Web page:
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‘Little Buddha’ (PG)

By Desson Howe
Washington Post Staff Writer
May 25, 1994

It's hardly surprising that Bernardo Bertolucci -- a man undaunted by the risky, the intellectual and the spectacular -- would make a film about the Buddha. What is surprising is the beguiling, unpretentious result: "Little Buddha," a modern fable about a Seattle boy believed to be a reincarnated Buddhist teacher, endears the audience to the Tibetan doctrine with a glowing, almost Disneyesque panache.

Photographed gorgeously by cinematographer Vittorio Storaro, "Little Buddha" is graced with sweet-natured lamas, stunning sights from the Himalayas and -- in the wackiest bit of casting since George Burns played God -- Keanu Reeves as the Buddha. Few will believe this without seeing for themselves, but Reeves is rather charming in the role.

Bertolucci intermixes high art with childlike wonder, blatant special effects with tacit spirituality. The movie, which also stars Bridget Fonda and Chris Isaak, may initially seem superficial and commercially pandering, like something Steven Spielberg would have conceived. But it is remarkably devoid of cloying sentimentality. As someone once said about the films of Max Ophuls, "Little Buddha" is only superficially superficial.

In Seattle, schoolteacher Lisa Konrad (Fonda) is visited at her home by a grinning, befrocked group of lamas. The leader, Lama Norbu (Ying Ruocheng), who has journeyed all the way from Bhutan, informs Konrad that her 9-year-old son Jesse (Alex Wiesendanger) may be the reincarnated spirit of Lama Dorje, the Tibetan priest's teacher.

Lisa listens to Norbu with indulgent interest, but remains dubious. Her architect husband, Dean (Isaak), is even more skeptical. But little Jesse takes to the idea with chirpy enthusiasm. He becomes a regular fixture at the Tibetans' local center. When Norbu gives him a bedtime picture book about Buddha, the boy is spellbound.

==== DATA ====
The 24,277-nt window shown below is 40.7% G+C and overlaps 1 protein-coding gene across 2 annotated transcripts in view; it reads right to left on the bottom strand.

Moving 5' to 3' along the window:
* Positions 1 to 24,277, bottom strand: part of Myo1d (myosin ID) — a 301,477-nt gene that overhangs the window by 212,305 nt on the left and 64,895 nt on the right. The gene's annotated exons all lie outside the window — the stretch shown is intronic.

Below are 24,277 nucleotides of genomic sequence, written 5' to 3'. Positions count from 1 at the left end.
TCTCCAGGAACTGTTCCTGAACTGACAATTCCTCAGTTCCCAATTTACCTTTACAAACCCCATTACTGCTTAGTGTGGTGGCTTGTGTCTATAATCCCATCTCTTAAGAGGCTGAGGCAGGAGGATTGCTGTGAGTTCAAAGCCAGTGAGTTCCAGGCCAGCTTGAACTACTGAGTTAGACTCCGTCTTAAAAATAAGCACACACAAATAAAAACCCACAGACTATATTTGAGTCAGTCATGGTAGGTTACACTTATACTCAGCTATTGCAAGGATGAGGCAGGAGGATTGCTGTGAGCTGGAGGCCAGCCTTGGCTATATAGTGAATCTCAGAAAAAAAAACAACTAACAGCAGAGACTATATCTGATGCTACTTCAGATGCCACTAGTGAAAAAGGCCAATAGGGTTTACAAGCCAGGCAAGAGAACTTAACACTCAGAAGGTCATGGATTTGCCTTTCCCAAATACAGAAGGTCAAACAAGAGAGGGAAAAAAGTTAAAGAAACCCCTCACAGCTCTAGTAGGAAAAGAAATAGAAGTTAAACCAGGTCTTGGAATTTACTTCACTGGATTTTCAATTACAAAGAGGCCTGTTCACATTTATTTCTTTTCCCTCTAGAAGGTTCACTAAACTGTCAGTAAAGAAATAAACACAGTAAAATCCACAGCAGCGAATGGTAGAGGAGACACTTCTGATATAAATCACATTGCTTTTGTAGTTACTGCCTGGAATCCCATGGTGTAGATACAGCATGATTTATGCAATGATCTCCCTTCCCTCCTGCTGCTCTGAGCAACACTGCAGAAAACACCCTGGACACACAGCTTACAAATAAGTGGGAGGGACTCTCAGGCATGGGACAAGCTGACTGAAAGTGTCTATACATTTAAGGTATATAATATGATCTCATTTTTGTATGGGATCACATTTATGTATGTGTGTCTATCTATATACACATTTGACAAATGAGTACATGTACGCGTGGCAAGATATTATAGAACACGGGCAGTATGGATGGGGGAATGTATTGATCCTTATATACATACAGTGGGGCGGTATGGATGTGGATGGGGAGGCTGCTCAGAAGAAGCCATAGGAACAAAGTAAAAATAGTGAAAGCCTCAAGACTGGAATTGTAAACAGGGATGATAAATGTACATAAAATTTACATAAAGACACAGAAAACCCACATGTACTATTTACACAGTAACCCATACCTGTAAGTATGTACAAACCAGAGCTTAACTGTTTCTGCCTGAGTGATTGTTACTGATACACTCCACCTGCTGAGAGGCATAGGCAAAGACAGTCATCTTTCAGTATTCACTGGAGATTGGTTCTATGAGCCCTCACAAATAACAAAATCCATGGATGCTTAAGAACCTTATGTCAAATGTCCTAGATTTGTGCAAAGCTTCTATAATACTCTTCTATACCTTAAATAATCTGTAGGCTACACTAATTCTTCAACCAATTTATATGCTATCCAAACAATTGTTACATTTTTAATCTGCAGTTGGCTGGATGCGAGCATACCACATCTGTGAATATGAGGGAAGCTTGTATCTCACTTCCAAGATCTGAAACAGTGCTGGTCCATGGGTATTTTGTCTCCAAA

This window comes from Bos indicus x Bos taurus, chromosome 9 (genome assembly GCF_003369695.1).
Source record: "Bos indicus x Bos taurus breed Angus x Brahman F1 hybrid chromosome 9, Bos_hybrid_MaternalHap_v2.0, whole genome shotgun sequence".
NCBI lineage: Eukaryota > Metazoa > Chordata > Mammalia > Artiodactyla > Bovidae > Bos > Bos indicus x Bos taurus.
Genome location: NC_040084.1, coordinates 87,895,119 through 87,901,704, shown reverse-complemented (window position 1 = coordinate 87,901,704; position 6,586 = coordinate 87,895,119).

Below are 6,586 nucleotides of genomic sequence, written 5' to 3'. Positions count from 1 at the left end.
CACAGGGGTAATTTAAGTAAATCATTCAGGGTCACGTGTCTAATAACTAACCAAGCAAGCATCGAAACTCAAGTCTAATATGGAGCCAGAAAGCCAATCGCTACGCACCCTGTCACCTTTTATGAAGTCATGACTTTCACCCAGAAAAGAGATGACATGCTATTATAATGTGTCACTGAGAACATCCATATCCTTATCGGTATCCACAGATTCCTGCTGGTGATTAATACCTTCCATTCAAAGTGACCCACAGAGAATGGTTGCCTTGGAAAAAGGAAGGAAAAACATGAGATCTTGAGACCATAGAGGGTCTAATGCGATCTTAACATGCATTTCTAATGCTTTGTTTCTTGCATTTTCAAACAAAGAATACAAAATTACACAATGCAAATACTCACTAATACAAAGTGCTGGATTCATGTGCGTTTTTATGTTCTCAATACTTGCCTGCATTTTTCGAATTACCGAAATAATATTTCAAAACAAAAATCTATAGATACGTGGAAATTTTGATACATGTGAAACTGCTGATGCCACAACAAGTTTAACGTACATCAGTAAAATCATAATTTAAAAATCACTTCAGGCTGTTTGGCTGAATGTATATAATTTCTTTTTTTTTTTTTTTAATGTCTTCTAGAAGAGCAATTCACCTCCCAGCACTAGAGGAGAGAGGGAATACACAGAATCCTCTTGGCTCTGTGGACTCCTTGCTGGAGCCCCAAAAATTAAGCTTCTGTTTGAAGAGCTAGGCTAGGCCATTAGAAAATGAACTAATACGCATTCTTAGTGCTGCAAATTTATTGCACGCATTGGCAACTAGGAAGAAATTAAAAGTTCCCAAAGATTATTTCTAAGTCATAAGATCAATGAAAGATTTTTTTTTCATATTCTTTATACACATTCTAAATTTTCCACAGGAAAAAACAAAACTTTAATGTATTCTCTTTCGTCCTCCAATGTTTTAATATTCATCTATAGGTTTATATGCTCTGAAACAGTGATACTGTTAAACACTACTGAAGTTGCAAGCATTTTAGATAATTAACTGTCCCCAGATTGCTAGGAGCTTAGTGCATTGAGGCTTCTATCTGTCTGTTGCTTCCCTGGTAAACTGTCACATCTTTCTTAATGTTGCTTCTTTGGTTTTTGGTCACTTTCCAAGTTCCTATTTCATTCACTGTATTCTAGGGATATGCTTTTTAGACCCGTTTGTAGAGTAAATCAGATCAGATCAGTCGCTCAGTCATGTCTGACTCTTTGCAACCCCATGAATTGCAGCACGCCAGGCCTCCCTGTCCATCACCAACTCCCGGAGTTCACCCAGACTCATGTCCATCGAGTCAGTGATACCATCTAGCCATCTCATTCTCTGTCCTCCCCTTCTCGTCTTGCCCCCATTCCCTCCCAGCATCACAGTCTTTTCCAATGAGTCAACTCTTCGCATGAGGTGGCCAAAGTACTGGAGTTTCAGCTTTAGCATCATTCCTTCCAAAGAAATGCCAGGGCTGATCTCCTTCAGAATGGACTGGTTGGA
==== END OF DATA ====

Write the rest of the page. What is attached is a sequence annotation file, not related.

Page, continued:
As Jesse learns about the life of Prince Siddhartha, the founder of Buddhism, the movie flits back 2,500 years to mythical India. In a stirring fusion of past and present, "Little Buddha" relates Buddha's evolution from spoiled prince to serene being and -- in the 20th century -- details Norbu's quest to authenticate Jesse's potential link to Lama Dorje.

It turns out that there are two other candidates (in Asia) for the teacher's reincarnation, requiring Jesse to travel to Bhutan. The child's fate is furthered when Dean -- whose business partner suffers an untimely death -- finds himself suddenly responsive to matters of the afterlife. While Lisa remains reluctantly in Seattle, father and son embark on an unforgettable spiritual journey.

Rather than delve into the elusive depths of Buddhism, scriptwriters Mark Peploe and Rudy Wurlitzer (adapting an original story by Bertolucci) chart a paper-boat voyage over its surface. "Little Buddha" succeeds precisely because of its guileless innocence: It even begins with the words "Once upon a time ..." as Lama Norbu tells a goat fable to his monastic students.

Storaro, possibly the world's greatest cinematographer, bathes the modern and ancient Buddhist scenes (shot in the holy stupa of Bodnath in Katmandu, the ancient palace complexes of Patan and Bhaktapur, among other places) in burnished reds and golds. In America, he all but freezes Seattle in beautiful but icy blues. The divide between East and West couldn't be visually clearer.

Bertolucci, who completes what he has dubbed his "Oriental trilogy" here (with "The Last Emperor" and "The Sheltering Sky"), is hardly subtle about this duality. America's empty, cold materialism is pitted against the warm splendor of Buddhism in a no-contest bout. To this end, Bertolucci has directed Fonda and Isaak to give the most lobotomized performances of their careers. But this bias is a minor shortcoming, especially in light of Bertolucci's multiple embrace -- of the American child who comes of age, the Western father who experiences his own minor revelations, the monks who resolve their compelling mystery and, of course, the great spiritual leader himself.

Copyright The Washington Post

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